New details have emerged of two so-called smart monitors from LG that will go on sale on September 29 in Japan; the larger of the two is the 31.5-inch 32SR50F-W which is a variant of the 32SQ730S-W and the 32SQ780S-W.
Like its predecessors, it integrates a full fledged operating system (LG’s proprietary WebOS) that allows it to view and edit document files (Powerpoint, Excel etc) without the need to connect to another computer. Use cases include the ability to remote connect to Windows 365, Chrome Remote Desktop and Azure Virtual.
In essence, this is a business PC replacement or a thin client without the price tag, great if businesses want their employees to work from home and remotely access virtual desktops. Shame though that LG decided to opt for a full HD resolution rather than 4K. The current Ultra HD model sells for around $400.
We don’t know yet whether the monitor will be available with a height-adjustable Ergo Stand - which allows the display to be positioned close to the edge of a desk (check it in action in our review of the LG DualUp monitor) - or if it will offer PIP or KVM features.
What we do know though is that there will be a smaller 27-inch version and both have a new stand with a hole in it for better cable management. Pictures also show a USB hub with four ports while a video of the two monitors reveal a remote control, a VESA mount, Bluetooth capabilities, IPS technology and a pair of 5W speakers.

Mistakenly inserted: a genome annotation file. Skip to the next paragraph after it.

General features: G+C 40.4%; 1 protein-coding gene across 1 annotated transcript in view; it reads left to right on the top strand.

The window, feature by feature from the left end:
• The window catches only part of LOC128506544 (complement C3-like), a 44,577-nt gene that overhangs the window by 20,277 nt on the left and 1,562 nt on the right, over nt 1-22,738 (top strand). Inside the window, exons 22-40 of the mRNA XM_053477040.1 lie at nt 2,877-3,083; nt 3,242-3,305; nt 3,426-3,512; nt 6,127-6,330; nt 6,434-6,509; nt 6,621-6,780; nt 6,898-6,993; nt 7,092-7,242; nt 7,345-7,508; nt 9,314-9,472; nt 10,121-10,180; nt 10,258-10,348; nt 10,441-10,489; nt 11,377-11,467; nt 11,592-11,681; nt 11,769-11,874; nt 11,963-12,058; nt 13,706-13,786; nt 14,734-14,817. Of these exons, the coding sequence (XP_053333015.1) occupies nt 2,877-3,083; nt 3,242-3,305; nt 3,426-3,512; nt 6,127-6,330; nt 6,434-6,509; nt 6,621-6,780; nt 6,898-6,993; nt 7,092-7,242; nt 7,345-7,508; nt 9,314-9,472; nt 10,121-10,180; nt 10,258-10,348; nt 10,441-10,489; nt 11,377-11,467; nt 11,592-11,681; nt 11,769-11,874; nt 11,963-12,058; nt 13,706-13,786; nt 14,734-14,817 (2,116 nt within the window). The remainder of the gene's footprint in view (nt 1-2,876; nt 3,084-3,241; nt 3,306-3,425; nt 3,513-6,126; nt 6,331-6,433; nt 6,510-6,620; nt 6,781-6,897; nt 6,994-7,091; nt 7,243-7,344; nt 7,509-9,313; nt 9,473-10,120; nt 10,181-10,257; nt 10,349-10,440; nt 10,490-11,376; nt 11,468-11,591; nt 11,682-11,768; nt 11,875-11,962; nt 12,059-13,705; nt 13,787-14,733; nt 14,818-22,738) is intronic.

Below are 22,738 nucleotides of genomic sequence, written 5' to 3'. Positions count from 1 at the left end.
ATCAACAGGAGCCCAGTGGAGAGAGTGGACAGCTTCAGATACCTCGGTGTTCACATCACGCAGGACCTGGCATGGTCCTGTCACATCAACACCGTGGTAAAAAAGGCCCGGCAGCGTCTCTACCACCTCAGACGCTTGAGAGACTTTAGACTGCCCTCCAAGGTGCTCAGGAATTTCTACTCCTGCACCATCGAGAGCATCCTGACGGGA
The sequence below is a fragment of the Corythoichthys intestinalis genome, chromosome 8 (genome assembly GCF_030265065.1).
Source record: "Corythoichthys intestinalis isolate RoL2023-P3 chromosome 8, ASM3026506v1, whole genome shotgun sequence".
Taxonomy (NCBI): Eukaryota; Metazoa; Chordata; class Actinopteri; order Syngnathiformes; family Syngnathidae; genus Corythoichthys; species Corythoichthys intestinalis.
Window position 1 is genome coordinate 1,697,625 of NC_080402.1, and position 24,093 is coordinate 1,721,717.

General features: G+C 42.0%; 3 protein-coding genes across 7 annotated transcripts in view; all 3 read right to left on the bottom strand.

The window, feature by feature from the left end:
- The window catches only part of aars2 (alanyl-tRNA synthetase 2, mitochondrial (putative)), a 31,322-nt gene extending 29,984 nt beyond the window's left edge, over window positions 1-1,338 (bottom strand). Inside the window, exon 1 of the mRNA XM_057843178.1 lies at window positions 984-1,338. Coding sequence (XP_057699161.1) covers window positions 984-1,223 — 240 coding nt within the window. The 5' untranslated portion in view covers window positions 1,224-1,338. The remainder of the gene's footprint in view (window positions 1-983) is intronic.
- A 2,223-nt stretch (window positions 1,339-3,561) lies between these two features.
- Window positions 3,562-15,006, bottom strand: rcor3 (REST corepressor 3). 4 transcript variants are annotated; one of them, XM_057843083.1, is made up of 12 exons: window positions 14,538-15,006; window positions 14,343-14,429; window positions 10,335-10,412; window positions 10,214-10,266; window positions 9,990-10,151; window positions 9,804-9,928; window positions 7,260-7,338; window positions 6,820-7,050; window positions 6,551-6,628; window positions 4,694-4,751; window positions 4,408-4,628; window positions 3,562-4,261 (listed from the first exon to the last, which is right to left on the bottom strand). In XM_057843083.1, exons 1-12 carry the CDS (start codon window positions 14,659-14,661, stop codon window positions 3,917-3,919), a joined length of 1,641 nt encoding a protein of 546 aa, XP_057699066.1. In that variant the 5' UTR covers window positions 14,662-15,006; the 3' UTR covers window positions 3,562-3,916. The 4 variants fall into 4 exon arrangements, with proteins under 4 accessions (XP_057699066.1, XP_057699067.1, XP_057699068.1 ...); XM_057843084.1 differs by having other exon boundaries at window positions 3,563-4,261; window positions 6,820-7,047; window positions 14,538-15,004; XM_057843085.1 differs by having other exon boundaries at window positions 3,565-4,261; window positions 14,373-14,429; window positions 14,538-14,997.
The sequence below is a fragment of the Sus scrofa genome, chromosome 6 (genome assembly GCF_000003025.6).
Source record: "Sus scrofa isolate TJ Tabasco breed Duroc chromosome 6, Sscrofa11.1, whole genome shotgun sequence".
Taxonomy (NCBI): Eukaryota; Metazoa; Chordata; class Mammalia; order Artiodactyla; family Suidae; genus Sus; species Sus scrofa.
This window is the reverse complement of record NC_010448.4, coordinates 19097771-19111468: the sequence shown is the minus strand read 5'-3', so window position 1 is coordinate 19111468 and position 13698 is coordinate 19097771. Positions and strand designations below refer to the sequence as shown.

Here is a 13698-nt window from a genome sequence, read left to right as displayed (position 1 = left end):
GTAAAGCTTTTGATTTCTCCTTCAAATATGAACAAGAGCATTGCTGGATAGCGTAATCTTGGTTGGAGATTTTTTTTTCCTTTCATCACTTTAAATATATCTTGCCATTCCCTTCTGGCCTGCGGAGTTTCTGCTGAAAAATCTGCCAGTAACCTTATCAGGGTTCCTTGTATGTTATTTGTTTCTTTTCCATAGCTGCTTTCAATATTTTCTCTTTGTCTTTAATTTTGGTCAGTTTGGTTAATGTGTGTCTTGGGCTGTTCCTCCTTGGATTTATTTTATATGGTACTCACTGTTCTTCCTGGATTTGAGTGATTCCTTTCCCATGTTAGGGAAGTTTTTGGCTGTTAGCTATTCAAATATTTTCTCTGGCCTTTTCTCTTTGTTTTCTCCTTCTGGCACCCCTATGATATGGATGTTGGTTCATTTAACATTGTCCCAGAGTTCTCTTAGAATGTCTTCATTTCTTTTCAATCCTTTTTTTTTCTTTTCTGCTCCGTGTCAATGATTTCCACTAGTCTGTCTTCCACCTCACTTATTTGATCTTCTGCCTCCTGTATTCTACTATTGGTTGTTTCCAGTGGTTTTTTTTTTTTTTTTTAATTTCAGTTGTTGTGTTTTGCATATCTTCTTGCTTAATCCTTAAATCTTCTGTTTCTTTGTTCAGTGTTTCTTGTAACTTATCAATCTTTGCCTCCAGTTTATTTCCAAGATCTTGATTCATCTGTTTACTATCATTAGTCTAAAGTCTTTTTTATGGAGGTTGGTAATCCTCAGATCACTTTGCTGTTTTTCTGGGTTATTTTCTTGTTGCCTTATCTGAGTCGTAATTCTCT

Previous models include HDMI in and out as well as a LAN port. No built-in webcam though and that’s a bit of a bummer which would have transformed it into a potent all-in-one (AIO) PC. LG claims that the previous models sold very well which may explain why the company decided to introduce new models with a lower entry point.
For those looking for a much bigger experience (albeit at a higher price point), LG has the 43SQ700S-W which is a 43-inch 4K monitor with more connections, 65W power delivery (great to charge your laptop), better sound but no VESA mounts.
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Désiré has been musing and writing about technology during a career spanning four decades. He dabbled in website builders and web hosting when DHTML and frames were in vogue and started narrating about the impact of technology on society just before the start of the Y2K hysteria at the turn of the last millennium.